More than 15 years after Gord Downie wrote the lyrics to the song Family Band, the dream has finally happened. Kaya Usher, Downie’s widow, just released the single Heart Clicks, credited to Kaya Usher and the Family Band. The new song and the forthcoming album All This Is also feature two of the couple’s four children.
“When the kids were younger, we always talked about the day there would be time to throw a drum set in a station wagon and have some fun as a family band,” Usher, 54, tells The Globe and Mail. “It’s been four years now since Gord crossed over. There’s been a lot of healing since that time, and a lot of healing actually that happened in the making of the record.”
Moreover, there’s a lot of healing in the record, according to Usher, a meditation enthusiast and self-discovery proponent. She says the album is “infused with high levels of frequency,” or sonic vibrations, aimed at inducing tranquillity and promoting emotional resetting.
“Music is one of the closest and most efficient ways to express a beautiful high frequency,” explains Usher, who some time ago changed her name from Laura to Kaya (which can mean “restful place” among other things). “With certain music, you just feel really clean after you listen to it.”
Set to drop Nov. 17, the album consists of the spry single along with shimmering mantras, ambient exhales and holistic harmonics, all written and recorded in the Tragically Hip’s Bathouse Recording Studio in Bath, Ont. It was produced by the studio manager and engineer Nyles Spencer and Broken Social Scene’s Kevin Drew, who produced the 2016 Tragically Hip album Man Machine Poem and collaborated on Downie solo albums Secret Path and the posthumous Introduce Yerself.
Drew and Usher first met in 2013 through Downie, who would die of the brain cancer glioblastoma at age 53 in 2017. “We have a lovely friendship, and I’m grateful for it,” says Drew.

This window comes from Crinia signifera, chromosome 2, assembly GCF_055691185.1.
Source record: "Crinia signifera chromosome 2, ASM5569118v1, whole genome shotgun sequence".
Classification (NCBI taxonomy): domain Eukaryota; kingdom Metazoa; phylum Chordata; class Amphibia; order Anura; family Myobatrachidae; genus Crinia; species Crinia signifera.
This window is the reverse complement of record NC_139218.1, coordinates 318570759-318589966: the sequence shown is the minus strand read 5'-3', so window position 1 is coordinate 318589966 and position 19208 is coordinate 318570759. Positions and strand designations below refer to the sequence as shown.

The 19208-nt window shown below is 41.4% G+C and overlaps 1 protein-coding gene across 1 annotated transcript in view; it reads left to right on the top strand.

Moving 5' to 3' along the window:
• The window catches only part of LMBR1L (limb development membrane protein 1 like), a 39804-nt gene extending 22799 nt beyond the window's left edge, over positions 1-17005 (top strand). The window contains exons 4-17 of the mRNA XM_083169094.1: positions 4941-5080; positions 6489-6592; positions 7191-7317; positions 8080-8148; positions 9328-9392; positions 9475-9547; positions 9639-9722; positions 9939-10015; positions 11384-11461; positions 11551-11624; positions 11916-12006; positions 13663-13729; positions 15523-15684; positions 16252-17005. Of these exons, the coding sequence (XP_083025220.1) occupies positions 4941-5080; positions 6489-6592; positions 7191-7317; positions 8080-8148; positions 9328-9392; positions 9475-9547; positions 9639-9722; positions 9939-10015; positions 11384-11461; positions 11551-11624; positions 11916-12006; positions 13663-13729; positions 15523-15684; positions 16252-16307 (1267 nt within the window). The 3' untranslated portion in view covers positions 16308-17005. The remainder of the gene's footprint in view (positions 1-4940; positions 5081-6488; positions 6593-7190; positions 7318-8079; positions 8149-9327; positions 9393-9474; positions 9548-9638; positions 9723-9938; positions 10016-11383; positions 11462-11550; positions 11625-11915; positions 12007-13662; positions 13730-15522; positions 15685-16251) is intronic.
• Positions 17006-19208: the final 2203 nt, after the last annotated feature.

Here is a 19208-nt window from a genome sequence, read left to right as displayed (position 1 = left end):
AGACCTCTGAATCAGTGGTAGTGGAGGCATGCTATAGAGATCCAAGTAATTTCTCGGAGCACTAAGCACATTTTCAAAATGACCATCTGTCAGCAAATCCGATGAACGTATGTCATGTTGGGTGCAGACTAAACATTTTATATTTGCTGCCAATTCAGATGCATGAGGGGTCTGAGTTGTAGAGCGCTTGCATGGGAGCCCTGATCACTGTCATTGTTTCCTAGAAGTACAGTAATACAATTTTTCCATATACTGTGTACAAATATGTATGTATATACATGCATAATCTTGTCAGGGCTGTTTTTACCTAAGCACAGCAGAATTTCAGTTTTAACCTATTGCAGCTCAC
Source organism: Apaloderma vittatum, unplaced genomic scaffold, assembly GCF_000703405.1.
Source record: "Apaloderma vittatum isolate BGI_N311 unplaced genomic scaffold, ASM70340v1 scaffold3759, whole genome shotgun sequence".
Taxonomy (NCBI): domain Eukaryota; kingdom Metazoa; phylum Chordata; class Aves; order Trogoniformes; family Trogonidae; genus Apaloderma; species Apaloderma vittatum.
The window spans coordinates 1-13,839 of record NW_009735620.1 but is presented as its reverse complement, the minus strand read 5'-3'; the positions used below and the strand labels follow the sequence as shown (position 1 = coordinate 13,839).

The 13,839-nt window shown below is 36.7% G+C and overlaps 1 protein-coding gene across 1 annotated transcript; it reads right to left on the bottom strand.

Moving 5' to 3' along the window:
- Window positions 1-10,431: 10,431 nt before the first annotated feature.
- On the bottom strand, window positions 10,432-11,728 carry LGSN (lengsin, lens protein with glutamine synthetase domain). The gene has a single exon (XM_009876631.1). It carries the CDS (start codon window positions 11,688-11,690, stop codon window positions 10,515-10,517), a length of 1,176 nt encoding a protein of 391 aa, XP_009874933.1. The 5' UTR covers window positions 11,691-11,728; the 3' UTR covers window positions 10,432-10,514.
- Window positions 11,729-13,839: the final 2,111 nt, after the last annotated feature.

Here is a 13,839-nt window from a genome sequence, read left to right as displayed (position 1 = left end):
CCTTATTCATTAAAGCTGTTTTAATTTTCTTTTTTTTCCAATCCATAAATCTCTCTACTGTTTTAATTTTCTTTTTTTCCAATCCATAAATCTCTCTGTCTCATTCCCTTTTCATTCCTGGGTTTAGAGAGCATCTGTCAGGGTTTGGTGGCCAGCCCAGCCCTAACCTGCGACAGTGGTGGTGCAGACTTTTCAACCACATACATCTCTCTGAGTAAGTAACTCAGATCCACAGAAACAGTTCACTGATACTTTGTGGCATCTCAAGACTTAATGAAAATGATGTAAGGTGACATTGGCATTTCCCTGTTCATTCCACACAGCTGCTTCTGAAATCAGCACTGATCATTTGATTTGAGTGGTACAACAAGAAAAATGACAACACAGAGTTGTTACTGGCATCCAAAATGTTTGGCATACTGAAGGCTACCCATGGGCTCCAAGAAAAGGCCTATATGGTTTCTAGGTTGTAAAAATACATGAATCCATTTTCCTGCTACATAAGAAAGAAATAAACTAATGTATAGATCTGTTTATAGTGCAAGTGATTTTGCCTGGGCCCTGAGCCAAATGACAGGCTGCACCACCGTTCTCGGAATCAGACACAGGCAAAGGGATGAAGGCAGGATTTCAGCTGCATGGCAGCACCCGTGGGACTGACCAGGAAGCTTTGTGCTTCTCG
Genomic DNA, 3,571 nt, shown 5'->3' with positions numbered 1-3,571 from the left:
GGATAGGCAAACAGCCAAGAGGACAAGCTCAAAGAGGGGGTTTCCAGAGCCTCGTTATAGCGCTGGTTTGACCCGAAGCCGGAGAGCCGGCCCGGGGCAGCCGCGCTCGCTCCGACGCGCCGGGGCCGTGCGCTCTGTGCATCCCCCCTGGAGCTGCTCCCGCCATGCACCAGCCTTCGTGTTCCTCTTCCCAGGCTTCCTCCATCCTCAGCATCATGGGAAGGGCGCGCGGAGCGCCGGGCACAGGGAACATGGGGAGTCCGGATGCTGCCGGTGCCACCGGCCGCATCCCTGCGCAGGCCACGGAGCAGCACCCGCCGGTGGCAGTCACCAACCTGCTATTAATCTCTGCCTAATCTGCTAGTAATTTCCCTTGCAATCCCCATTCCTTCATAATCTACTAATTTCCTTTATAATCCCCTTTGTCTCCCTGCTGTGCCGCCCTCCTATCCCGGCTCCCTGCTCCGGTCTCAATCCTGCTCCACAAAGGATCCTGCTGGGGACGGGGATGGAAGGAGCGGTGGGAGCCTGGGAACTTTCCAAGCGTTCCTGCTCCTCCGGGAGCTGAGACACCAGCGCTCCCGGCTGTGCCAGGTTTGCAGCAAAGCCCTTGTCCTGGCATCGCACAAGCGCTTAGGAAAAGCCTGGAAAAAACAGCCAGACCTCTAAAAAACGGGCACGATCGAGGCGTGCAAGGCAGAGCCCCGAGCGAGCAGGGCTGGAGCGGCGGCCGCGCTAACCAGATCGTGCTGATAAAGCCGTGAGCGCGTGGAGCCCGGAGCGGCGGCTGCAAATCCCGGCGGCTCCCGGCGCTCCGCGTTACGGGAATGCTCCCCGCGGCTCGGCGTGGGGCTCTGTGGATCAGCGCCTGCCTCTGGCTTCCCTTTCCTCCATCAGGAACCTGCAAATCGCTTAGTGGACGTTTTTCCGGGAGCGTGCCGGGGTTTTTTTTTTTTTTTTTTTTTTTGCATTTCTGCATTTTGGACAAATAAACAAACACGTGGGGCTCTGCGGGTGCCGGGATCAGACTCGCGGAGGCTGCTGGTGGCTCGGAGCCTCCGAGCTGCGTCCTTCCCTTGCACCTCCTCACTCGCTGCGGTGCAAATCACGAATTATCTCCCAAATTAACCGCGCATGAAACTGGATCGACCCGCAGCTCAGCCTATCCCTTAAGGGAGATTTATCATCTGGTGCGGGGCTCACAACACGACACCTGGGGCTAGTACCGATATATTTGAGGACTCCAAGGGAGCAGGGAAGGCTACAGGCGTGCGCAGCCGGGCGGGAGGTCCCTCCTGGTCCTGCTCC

A few years ago, Usher had the idea to turn a poem of hers, Thunderclap, into a song. Last February, she and Drew finally got around to working on it at the Bathouse. “Before we knew it, we had all these songs in a few days, including Thunderclap,” Usher recalls.
There had been little in the way of preparation for the sessions. Drew’s idea was simply to set Usher up with sounds. “I had heard Kaya sing before, but never in a studio,” says Drew. “But when I heard her sing into the microphone, I thought, ‘Okay, we’re doing vocals, we’re doing songs.’”
In addition to singing, Usher played classical guitar, organ, pocket piano and harmonicas (which Downie had given her before he died). Her 21-year-old son, Lou, is featured on keyboards and drums; her 26-year-old daughter, Willo, added vocal harmonies.
“We were musical together, and our house was filled with instruments,” Usher says, speaking of her late husband. “We loved words, we loved poetry, we loved art. Every part of our life was written through the eyes of an artist.”
Married to one of the country’s most prominent rock stars, Usher maintained privacy herself. She became part of public discussion only when her husband disclosed that many of the lyrics from the 2012 Tragically Hip album Now For Plan A were written in response to her bout with breast cancer.
“I think that’s the only time he really talked about me,” Usher says, referring to Downie’s televised interview with the CBC’s Wendy Mesley. “I appreciated it. I knew why he was doing it. It wasn’t for any other reason than to be helpful.”
The two had met when a Hip tour brought Downie and the nascent Tragically Hip to London, Ont., where the Ottawa Valley native Usher was a 20-year-old student at the University of Western Ontario. They eventually married and raised two daughters and two sons in Toronto. (Before Downie’s terminal cancer diagnosis, the couple had separated but would remain close.)
“Whatever stage we were at in our life, our children were always the most important focus,” Usher says. “Gord was an incredibly protective father, and very patient and kind to his children.”
With Downie on the road as a touring musician, Usher looked after her brood. “I would tell him. ‘I’ve got this, you do that, and maybe some day we can all just go together.’”
If Downie isn’t a participant in the finally realized project, he is an inspiration, whether through the wishful song Family Band – “I′m going to get all the children involved” – or in spirit.
“I think if Gord were here, he really would be pleased that we went and did this,” Usher says. “It’s something we saw through, even without him.”
Editor’s note: An earlier version of this story incorrectly stated that a song titled Heart Clicks was called Love Clicks. This version has been corrected.
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